If you hang around Quaker circles long enough, you are likely to pick up on an often unexpressed tension between what are called the “mystics” and the “activists;" those who express their faith by doing, by acting in the world, by addressing social concerns, and those who prefer to express their faith through contemplation, conversation, and other spiritual practices.
Madeline Schaefer, blogging in the American Friends Service Committee’s Acting in Faith
It seems to me that in some ways this tension runs through humanity: it is the dichotomy between Elaine Aron’s dynamic, entrepreneurial Warrior Kings and her sensitive, spiritual Priestly Advisors; or between, say, INFPs and ESTJs in the Myers Briggs typology. It crops up in discussions within traditional religious communities, and often between evangelical Christians and those from the more contemplative traditions. Madeline Schaefer goes on to say:
Both of these expressions of faith are absolutely crucial for a world transformed, both spiritually and socially. When combined, they lead to the development of real, human relationships that plant the spiritual seeds for cultural change and inspire powerful collective action.
Just as Aron’s Warrior Kings need their Priestly Advisors in order to put the brakes on, to avoid situations like the Iraq War and the conflict in Afghanistan, so the Priestly Advisors need a few Warrior Kings around in order to get anything done at all. We need some kind of framework within which we can collaborate, rather than conflict. Perhaps Quakers do provide just that – perhaps that is the reason this little minority of people has consistently challenged the structures of power, and achieved real social change, since the early days of the 17th century. But all too often in our meetings we don’t feel as though we do, or act as though we do. Schaefer goes on:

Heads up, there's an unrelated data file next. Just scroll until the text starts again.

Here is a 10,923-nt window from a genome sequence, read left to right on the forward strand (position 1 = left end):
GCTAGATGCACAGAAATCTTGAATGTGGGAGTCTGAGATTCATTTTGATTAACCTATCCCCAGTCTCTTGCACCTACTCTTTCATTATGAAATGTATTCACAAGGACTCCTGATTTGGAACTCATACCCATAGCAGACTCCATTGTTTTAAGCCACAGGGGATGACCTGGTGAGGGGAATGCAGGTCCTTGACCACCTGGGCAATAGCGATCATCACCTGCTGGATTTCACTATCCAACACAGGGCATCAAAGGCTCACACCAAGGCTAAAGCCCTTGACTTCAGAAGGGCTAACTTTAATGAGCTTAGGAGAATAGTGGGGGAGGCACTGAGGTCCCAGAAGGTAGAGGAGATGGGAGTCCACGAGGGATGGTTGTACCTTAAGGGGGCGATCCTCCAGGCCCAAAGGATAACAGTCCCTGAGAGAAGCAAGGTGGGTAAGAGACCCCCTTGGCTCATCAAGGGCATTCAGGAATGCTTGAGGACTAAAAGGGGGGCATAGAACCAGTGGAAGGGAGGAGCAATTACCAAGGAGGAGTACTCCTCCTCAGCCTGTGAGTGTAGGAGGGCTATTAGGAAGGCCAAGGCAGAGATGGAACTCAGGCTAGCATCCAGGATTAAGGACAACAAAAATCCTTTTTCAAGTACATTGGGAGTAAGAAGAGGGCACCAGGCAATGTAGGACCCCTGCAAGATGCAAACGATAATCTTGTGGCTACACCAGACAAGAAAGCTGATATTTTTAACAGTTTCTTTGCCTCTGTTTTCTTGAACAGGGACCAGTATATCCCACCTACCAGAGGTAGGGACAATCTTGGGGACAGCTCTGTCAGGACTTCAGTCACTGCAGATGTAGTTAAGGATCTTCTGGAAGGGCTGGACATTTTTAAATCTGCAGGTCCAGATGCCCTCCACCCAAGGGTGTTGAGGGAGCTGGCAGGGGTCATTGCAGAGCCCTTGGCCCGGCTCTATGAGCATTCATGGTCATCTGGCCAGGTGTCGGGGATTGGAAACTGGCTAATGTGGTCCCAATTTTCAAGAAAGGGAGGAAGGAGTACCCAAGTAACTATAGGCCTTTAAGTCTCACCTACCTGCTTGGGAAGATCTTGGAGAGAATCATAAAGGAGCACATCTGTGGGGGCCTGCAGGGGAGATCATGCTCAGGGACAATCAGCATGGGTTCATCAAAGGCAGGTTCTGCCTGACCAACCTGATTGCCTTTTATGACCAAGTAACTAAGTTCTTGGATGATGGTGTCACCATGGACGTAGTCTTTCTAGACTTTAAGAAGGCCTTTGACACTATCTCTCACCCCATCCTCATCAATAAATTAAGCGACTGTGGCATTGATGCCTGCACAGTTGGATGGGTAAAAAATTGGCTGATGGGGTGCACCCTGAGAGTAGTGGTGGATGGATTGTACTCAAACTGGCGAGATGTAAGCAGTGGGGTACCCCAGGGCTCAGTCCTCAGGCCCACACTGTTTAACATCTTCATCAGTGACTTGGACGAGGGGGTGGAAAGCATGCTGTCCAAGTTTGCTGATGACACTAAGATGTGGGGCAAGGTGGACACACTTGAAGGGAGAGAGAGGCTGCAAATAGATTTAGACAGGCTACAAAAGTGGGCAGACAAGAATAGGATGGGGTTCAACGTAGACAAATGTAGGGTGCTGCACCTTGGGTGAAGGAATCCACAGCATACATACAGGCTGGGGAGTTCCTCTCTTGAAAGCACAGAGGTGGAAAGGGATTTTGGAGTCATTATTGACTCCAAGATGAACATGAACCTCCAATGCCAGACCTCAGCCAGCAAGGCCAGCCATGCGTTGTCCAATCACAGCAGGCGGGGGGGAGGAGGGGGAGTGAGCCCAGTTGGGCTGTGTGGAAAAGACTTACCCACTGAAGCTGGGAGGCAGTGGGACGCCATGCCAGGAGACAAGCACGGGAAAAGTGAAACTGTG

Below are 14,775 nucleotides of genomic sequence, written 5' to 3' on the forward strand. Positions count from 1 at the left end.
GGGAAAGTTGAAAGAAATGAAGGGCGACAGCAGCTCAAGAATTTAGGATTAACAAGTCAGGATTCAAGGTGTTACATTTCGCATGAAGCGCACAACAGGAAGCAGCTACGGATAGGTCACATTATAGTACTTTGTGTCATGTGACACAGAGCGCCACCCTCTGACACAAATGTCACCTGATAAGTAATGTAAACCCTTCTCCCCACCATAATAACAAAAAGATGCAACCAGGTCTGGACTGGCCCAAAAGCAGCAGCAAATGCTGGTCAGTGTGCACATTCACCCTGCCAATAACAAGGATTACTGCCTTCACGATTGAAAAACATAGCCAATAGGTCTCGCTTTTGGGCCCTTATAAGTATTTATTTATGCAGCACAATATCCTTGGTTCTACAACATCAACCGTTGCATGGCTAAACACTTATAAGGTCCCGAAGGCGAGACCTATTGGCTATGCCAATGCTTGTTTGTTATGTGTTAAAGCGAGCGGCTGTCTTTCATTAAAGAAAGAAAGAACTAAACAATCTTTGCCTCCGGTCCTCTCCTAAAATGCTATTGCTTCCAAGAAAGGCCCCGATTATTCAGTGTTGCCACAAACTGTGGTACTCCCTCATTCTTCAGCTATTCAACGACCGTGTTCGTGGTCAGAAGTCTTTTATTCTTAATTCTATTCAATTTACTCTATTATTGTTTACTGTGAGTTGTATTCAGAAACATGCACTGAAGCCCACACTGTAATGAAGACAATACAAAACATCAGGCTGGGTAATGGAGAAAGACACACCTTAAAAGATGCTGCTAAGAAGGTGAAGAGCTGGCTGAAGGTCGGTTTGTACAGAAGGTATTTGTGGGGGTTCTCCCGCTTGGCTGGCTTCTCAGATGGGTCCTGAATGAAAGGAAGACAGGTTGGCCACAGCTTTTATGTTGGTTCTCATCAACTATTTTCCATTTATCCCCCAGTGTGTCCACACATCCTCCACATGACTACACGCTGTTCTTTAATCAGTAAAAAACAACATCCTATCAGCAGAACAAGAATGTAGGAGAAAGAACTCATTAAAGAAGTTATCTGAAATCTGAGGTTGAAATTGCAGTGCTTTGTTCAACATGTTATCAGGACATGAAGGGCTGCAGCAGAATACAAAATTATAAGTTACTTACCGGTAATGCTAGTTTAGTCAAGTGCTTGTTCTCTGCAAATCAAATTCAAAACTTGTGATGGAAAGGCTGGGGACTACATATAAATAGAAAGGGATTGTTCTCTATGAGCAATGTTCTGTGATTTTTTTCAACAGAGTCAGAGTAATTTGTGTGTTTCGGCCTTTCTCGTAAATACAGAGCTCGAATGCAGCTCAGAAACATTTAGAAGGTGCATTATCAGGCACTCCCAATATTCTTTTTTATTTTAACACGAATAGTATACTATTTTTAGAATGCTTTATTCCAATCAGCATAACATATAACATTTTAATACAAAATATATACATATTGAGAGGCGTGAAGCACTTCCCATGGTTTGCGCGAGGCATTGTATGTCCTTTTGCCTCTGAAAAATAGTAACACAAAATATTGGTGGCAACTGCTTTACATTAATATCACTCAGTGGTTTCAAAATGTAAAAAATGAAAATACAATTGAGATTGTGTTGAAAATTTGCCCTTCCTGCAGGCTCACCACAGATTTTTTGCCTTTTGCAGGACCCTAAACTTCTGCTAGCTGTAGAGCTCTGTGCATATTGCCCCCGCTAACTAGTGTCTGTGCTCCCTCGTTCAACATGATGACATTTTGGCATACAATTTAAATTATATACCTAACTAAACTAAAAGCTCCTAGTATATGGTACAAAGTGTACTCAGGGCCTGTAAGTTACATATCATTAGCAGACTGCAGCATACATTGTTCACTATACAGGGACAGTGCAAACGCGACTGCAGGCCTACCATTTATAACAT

Perhaps Quakers have been unable to connect with communities working for grassroots change because we, as Quakers, have not yet learned how to ease the tension between mystics and activists within our own Quaker communities.
This tension is often felt in a strain in the responsibilities of the meeting, and the members can feel pressed for time and resources, both of which are likely being used to satisfy the needs of these two distinct approaches to faith rather than nurturing one coherent body.
As a result, resentment often builds between people who fall on either side of the spectrum. Why don’t those mystic types go out and do something, the activists often wonder as they hear of the formation of another spiritual support group. Why don’t those activists sit down and consider if their actions are motivated by Spirit or ego, say the mystics to themselves after the 4th or 5th announcement to donate food to a local shelter or attend an upcoming peace vigil.
How can we bring these two powerful means of knowing and living the Spirit together so that we are not only more powerful activists, but more powerful faith communities?
Rufus Jones, a Quaker from the 20th century and one of the founders of the American Friends Service Committee, referred to this unique combination of activist and mystic as “positive mysticism.” According to Jones, an individual’s mystical experience is not a reason to leave the world or to annihilate the personality. To the contrary, the experience of a deep resonance with the Spirit is a call to be more truly oneself, to refine one’s personality so that it is in closer resonance with that divine Spirit in all walks of life. To experience the Spirit is to experience a call to action and to act with the faith that the Light will be revealed—through deep listening—after each step is taken.
This is an on-going dialogue, and it would encourage me no end if Friends in this country were to take it up with the courage and clear-sightedness Madeline Schaefer shows here. Do read her whole post, and consider what it has to say to you, and to your meeting.